The findings of one of the top winners, Liu Yongtan, are expected to improve radar detection systems. CGTN's Gary Anglebrandt takes a closer look at the man behind China's latest discovery, which could transform the way we use satellite networks.
Liu Yongtan is one of two scientists to receive the highest honor of the National Science and Technology award for 2018. Liu has been recognized for his work in Array Signal Processing and Faint Signal Detection. His latest findings aim to improve how radars detect signals by allowing for the reading of faint signals on land, air, and sea, a useful trick that could change the future of satellite networks. Speaking of his accomplishments, Liu attributed teamwork and a childhood dream to his success.
LIU YONGTAN, PROFESSOR SCHOOL OF ELECTRONICS AND INFORMATION SHANGHAI JIAO TONG UNIVERSITY "This is a team effort, I couldn't have done it on my own. We're not geniuses; we're mediocre people, who were able to bring together and materialize the ideals of intellectuals and those from my own childhood. And, having achieved that brings about a heartfelt feeling."
Born in Eastern China's Jiangsu Province in the late 1930s, some of Liu Yongtan's earliest memories were that of war and chaos. When asked what drove him to the path of science, the answer was simple: the need to survive.
LIU YONGTAN, PROFESSOR SCHOOL OF ELECTRONICS AND INFORMATION SHANGHAI JIAO TONG UNIVERSITY "I was born in 1936. I was one-year-old when we fled, before the fall of Nanjing, to Chongqing; I was four when we got there. When I was five, I saw dead bodies floating in the river where it was bombed by Japanese airplanes. So you can imagine how cruel it was back then and the sense that I need to be strong so that my country can be stronger, so that its people will never be bullied like this again."
Liu soon found that strength in science, or more specifically, in the study of radars and their power in shaping national security. What followed was decades of dedicated work and research in electronic machinery and radio engineering at multiple high-profile institutes. These include Tsinghua University, the Institute of Electronic Engineering and Technology, Harbin University, Ministry of Aeronautics and Astronautics, and the Chinese Radar Society. At the age of 42, Liu was among one of the first groups of Chinese students to study abroad in the UK at the recommendation of his alma mater, Harbin University. With the UK being one of the earliest pioneers in the development of radar technology, Liu felt the pressure to perform.
LIU YONGTAN, PROFESSOR SCHOOL OF ELECTRONICS AND INFORMATION SHANGHAI JIAO TONG UNIVERSITY "We realized how behind we were when we got there, so many of us were hungry for knowledge. We barely slept, and would often awaken to a thought to go back to studying again. That was the state I was in. I was an associate professor when I went abroad but the school questioned my credentials, so I was given tests to evaluate my knowledge. Many of us also published papers while there, but they had to be published with the schools in the UK and not China, so I decided to come back. Plus, at the time, China had already begun developing radar technology."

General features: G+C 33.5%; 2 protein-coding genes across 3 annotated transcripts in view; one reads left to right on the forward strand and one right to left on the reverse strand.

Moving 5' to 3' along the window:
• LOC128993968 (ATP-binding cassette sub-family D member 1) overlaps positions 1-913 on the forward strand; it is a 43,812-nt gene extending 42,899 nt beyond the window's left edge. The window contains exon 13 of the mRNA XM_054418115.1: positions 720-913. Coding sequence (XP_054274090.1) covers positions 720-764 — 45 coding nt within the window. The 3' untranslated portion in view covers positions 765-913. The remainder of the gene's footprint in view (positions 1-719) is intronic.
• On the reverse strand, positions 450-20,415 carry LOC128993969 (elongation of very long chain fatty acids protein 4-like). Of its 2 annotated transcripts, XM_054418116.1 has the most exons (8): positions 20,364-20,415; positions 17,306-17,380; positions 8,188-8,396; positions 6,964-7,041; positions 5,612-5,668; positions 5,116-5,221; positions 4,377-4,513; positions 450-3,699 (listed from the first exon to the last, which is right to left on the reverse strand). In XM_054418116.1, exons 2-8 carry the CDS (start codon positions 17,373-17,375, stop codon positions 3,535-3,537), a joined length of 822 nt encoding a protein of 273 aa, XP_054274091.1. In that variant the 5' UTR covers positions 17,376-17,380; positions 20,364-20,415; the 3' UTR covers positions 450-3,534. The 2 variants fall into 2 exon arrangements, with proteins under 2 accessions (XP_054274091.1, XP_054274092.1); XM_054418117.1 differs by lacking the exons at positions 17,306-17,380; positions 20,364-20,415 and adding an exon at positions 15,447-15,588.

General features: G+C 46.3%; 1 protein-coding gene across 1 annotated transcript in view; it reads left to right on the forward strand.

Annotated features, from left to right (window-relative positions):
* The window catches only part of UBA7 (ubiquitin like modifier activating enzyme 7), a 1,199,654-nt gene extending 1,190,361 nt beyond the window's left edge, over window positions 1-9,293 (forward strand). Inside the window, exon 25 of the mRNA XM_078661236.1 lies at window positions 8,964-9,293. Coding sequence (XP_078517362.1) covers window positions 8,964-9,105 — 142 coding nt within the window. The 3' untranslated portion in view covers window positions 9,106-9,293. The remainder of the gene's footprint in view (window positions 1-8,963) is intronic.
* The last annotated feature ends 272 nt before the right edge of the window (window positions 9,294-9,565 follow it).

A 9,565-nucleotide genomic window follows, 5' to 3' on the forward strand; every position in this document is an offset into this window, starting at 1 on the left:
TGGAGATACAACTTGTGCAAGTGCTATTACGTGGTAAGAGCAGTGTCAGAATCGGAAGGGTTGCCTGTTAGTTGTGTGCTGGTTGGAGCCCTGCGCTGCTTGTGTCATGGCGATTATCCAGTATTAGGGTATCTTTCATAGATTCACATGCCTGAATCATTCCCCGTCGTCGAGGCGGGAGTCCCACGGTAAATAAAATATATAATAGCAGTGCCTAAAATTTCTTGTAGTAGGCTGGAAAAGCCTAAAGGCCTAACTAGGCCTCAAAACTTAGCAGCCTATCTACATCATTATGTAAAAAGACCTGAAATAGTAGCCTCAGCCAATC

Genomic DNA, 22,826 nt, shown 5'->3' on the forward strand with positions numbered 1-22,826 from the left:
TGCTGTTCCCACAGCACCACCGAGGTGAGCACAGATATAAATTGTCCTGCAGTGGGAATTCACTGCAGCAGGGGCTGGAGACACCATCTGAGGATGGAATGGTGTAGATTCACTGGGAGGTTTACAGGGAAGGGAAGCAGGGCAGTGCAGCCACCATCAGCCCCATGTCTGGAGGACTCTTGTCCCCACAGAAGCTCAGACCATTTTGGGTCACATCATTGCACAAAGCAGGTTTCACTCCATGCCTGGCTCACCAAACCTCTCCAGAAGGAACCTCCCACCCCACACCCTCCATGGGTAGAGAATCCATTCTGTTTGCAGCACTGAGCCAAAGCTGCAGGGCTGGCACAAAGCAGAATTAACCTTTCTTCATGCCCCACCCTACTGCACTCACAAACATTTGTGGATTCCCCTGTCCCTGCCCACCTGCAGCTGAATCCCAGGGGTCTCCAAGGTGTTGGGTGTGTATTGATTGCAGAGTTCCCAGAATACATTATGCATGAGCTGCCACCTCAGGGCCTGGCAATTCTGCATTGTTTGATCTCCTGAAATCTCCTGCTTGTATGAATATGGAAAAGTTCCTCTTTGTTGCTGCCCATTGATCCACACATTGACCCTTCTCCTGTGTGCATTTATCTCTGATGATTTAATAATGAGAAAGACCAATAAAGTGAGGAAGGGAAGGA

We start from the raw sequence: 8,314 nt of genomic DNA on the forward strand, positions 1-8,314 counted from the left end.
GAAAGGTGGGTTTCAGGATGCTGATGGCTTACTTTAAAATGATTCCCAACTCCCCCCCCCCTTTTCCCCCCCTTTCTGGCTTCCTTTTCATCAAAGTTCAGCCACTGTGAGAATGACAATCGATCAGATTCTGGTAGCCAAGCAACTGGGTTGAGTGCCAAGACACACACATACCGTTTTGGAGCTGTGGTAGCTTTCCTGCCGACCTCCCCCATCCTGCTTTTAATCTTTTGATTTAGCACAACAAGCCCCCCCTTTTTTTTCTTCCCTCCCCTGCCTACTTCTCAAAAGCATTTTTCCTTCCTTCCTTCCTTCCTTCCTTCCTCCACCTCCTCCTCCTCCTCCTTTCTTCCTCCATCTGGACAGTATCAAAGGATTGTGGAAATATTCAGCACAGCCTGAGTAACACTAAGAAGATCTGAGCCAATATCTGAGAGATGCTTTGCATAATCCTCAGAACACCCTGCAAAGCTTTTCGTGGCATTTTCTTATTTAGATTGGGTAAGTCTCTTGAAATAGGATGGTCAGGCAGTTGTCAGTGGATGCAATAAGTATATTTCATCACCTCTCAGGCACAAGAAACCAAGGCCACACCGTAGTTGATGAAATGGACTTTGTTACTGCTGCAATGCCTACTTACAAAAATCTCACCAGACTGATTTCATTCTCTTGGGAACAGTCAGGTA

But with China just entering the preliminary stages of radar development, Liu's ambitions were met with doubt.
LIU YONGTAN, PROFESSOR SCHOOL OF ELECTRONICS AND INFORMATION SHANGHAI JIAO TONG UNIVERSITY "It was the beginning of China's reform and opening-up and people didn't really believe in our ideas of a new radar system. I had limited data to work off of when I first started. Most data I had was of the ocean's influence on radio waves, which at the time was useless. After a while, my team members started to have doubts about the project's long-term feasibility."
Even so, Liu pressed on. Together with his team, they were able to gather enough data to secure their first funding from Harbin University to kick-start the project. Through countless hours of hard work, in 1991 Liu was elected academician of the Chinese Academy of Sciences and academician of the Chinese Academy of Engineering in 1994. Looking back now, Liu said his accomplishments wouldn't have amounted to what they are today without a bit of luck and support from his country.
LIU YONGTAN, PROFESSOR SCHOOL OF ELECTRONICS AND INFORMATION SHANGHAI JIAO TONG UNIVERSITY "All this is because of the reform and opening-up policy. With it, we were able to broaden our horizons. China had a lot of catching up to do, but the timing was on our side, even if we didn't even have enough initial funding towards the end to do and experience the things we did."
Gary Anglebrandt, CGTN.